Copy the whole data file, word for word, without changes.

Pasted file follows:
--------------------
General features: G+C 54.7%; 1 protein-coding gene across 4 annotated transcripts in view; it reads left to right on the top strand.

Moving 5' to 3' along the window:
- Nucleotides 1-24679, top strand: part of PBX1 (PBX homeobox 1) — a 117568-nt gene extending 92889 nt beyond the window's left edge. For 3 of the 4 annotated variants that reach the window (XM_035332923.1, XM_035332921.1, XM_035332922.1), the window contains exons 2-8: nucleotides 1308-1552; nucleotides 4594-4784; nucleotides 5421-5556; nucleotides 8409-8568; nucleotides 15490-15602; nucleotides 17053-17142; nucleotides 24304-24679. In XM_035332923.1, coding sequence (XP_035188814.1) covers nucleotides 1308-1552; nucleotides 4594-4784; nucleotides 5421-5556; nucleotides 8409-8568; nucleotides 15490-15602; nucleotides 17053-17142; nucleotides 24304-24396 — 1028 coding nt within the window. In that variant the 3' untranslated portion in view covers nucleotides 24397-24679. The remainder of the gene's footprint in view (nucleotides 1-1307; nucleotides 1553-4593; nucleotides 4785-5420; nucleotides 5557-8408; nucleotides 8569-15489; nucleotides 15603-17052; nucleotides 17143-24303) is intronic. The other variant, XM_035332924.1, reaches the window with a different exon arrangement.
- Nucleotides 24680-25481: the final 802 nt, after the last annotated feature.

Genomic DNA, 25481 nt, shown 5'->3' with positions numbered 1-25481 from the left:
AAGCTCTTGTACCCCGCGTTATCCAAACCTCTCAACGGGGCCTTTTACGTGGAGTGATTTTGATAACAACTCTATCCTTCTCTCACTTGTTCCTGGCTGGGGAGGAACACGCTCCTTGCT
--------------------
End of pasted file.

General features: G+C 54.7%; 1 protein-coding gene across 4 annotated transcripts in view; it reads left to right on the top strand.

Moving 5' to 3' along the window:
- Nucleotides 1-24679, top strand: part of PBX1 (PBX homeobox 1) — a 117568-nt gene extending 92889 nt beyond the window's left edge. For 3 of the 4 annotated variants that reach the window (XM_035332923.1, XM_035332921.1, XM_035332922.1), the window contains exons 2-8: nucleotides 1308-1552; nucleotides 4594-4784; nucleotides 5421-5556; nucleotides 8409-8568; nucleotides 15490-15602; nucleotides 17053-17142; nucleotides 24304-24679. In XM_035332923.1, coding sequence (XP_035188814.1) covers nucleotides 1308-1552; nucleotides 4594-4784; nucleotides 5421-5556; nucleotides 8409-8568; nucleotides 15490-15602; nucleotides 17053-17142; nucleotides 24304-24396 — 1028 coding nt within the window. In that variant the 3' untranslated portion in view covers nucleotides 24397-24679. The remainder of the gene's footprint in view (nucleotides 1-1307; nucleotides 1553-4593; nucleotides 4785-5420; nucleotides 5557-8408; nucleotides 8569-15489; nucleotides 15603-17052; nucleotides 17143-24303) is intronic. The other variant, XM_035332924.1, reaches the window with a different exon arrangement.
- Nucleotides 24680-25481: the final 802 nt, after the last annotated feature.

Genomic DNA, 25481 nt, shown 5'->3' with positions numbered 1-25481 from the left:
AAGCTCTTGTACCCCGCGTTATCCAAACCTCTCAACGGGGCCTTTTACGTGGAGTGATTTTGATAACAACTCTATCCTTCTCTCACTTGTTCCTGGCTGGGGAGGAACACGCTCCTTGCT